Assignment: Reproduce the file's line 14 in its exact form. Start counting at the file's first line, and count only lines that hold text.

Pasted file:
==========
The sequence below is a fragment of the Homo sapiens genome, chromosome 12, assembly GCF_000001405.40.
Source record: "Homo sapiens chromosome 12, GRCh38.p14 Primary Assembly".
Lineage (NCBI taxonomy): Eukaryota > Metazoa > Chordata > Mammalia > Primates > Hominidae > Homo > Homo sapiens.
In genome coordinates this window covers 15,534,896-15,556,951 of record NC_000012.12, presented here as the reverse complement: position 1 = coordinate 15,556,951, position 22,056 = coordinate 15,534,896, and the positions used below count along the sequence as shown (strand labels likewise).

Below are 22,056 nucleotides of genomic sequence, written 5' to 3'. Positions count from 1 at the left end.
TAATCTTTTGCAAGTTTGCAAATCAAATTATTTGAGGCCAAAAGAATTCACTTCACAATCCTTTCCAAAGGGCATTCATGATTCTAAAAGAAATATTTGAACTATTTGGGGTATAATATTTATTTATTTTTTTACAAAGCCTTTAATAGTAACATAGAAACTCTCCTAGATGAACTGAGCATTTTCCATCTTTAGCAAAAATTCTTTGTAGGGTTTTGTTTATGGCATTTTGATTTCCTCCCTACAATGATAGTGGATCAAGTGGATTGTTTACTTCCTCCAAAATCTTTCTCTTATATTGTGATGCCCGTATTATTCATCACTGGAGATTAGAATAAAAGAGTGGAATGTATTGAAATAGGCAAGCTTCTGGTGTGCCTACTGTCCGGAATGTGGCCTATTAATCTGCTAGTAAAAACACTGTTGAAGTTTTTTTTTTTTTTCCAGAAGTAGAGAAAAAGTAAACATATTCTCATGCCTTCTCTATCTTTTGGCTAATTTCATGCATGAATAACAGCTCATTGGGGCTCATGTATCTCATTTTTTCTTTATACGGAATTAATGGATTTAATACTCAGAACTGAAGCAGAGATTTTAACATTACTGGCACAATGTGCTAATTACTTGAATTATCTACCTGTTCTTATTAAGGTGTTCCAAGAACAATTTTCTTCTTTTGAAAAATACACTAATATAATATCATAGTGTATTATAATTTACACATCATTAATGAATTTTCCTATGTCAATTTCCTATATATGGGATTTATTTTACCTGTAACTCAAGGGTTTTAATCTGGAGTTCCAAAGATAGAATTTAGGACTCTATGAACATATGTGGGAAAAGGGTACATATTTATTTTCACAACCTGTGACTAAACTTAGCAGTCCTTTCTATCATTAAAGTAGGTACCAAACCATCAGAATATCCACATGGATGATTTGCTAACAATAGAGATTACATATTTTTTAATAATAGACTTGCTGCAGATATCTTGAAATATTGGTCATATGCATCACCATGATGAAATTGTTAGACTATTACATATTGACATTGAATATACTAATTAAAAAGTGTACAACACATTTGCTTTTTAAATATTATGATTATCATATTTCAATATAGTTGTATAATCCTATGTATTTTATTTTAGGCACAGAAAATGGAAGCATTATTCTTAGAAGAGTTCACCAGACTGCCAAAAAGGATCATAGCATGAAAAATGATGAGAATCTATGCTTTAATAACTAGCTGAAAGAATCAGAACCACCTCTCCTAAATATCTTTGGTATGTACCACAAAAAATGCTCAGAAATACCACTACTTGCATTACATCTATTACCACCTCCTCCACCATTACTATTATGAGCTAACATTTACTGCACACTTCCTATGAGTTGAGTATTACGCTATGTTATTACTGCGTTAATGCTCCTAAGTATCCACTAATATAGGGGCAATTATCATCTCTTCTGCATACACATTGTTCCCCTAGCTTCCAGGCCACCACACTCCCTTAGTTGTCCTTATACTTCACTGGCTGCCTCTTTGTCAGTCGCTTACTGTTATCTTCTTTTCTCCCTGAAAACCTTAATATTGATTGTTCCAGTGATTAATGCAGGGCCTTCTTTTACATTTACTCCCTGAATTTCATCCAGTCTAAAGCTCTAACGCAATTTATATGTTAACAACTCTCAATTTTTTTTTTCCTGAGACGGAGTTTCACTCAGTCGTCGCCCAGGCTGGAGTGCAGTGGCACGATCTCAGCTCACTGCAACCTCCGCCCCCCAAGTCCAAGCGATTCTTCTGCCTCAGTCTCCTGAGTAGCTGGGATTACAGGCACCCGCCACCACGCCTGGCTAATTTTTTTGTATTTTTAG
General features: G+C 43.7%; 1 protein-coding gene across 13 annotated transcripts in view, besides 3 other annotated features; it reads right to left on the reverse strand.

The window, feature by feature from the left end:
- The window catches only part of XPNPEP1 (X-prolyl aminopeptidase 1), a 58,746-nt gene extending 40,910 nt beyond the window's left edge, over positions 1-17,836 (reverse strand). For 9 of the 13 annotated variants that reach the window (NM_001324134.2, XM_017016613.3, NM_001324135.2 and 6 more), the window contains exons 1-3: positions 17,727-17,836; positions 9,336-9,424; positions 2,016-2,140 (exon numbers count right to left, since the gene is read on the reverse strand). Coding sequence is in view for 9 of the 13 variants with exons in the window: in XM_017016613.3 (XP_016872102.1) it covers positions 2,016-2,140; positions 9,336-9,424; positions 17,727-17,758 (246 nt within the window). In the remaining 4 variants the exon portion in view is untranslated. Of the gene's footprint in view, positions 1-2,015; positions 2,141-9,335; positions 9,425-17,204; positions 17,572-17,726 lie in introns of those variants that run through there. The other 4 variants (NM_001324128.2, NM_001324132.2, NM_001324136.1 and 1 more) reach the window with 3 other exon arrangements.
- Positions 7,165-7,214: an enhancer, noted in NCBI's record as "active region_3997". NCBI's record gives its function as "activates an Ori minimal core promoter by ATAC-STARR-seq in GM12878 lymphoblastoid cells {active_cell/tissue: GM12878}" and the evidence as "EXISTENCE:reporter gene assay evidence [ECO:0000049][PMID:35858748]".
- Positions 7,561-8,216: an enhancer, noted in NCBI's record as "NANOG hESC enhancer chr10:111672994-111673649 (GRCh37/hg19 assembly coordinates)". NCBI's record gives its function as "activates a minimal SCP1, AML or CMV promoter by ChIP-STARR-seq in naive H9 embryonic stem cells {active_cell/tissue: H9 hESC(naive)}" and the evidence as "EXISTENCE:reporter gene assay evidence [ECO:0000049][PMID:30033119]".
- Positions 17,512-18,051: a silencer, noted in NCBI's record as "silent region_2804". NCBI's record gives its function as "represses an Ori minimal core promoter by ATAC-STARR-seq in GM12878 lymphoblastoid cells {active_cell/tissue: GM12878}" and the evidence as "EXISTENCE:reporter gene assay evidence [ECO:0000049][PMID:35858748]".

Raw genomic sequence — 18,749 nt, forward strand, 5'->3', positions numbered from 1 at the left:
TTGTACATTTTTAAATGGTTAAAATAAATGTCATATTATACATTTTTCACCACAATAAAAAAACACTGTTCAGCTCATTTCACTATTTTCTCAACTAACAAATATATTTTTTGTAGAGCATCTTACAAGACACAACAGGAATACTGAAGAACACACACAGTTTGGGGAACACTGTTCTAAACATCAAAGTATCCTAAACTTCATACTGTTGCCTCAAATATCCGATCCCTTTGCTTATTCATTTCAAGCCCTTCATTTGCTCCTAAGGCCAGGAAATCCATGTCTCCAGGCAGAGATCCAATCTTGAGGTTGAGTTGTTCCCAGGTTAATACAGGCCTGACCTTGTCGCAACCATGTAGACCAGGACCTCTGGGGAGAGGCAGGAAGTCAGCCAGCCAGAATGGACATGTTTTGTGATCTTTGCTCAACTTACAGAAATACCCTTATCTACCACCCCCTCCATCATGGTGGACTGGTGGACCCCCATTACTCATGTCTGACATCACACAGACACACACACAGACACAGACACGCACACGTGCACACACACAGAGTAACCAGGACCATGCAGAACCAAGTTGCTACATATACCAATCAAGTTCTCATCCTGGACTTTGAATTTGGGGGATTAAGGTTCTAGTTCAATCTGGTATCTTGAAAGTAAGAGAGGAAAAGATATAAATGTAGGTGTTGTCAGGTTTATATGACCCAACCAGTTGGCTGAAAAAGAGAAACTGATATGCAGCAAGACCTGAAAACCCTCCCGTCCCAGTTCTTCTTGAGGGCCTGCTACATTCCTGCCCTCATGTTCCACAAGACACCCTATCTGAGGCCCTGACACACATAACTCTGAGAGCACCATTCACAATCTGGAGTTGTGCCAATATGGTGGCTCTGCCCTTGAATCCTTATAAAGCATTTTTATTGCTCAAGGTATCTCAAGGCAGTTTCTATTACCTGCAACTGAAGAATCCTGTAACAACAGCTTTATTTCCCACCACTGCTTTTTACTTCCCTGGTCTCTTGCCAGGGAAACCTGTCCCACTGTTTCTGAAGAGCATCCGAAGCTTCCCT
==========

TTGTACATTTTTAAATGGTTAAAATAAATGTCATATTATACATTTTTCACCACAATAAAAAAACACTGTTCAGCTCATTTCACTATTTTCTCAACTAACAAATATATTTTTTGTAGAGCATCTTACAAGACACAACAGGAATACTGAAGAACACACACAGTTTGGGGAACACTGTTCTAAACATCAAAGTATCCTAAACTTCATACTGTTGCCTCAAATATCCGATCCCTTTGCTTATTCATTTCAAGCCCTTCATTTGCTCCTAAGGCCAGGAAATCCATGTCTCCAGGCAGAGATCCAATCTTGAGGTTGAGTTGTTCCCAGGTTAATACAGGCCTGACCTTGTCGCAACCATGTAGACCAGGACCTCTGGGGAGAGGCAGGAAGTCAGCCAGCCAGAATGGACATGTTTTGTGATCTTTGCTCAACTTACAGAAATACCCTTATCTACCACCCCCTCCATCATGGTGGACTGGTGGACCCCCATTACTCATGTCTGACATCACACAGACACACACACAGACACAGACACGCACACGTGCACACACACAGAGTAACCAGGACCATGCAGAACCAAGTTGCTACATATACCAATCAAGTTCTCATCCTGGACTTTGAATTTGGGGGATTAAGGTTCTAGTTCAATCTGGTATCTTGAAAGTAAGAGAGGAAAAGATATAAATGTAGGTGTTGTCAGGTTTATATGACCCAACCAGTTGGCTGAAAAAGAGAAACTGATATGCAGCAAGACCTGAAAACCCTCCCGTCCCAGTTCTTCTTGAGGGCCTGCTACATTCCTGCCCTCATGTTCCACAAGACACCCTATCTGAGGCCCTGACACACATAACTCTGAGAGCACCATTCACAATCTGGAGTTGTGCCAATATGGTGGCTCTGCCCTTGAATCCTTATAAAGCATTTTTATTGCTCAAGGTATCTCAAGGCAGTTTCTATTACCTGCAACTGAAGAATCCTGTAACAACAGCTTTATTTCCCACCACTGCTTTTTACTTCCCTGGTCTCTTGCCAGGGAAACCTGTCCCACTGTTTCTGAAGAGCATCCGAAGCTTCCCT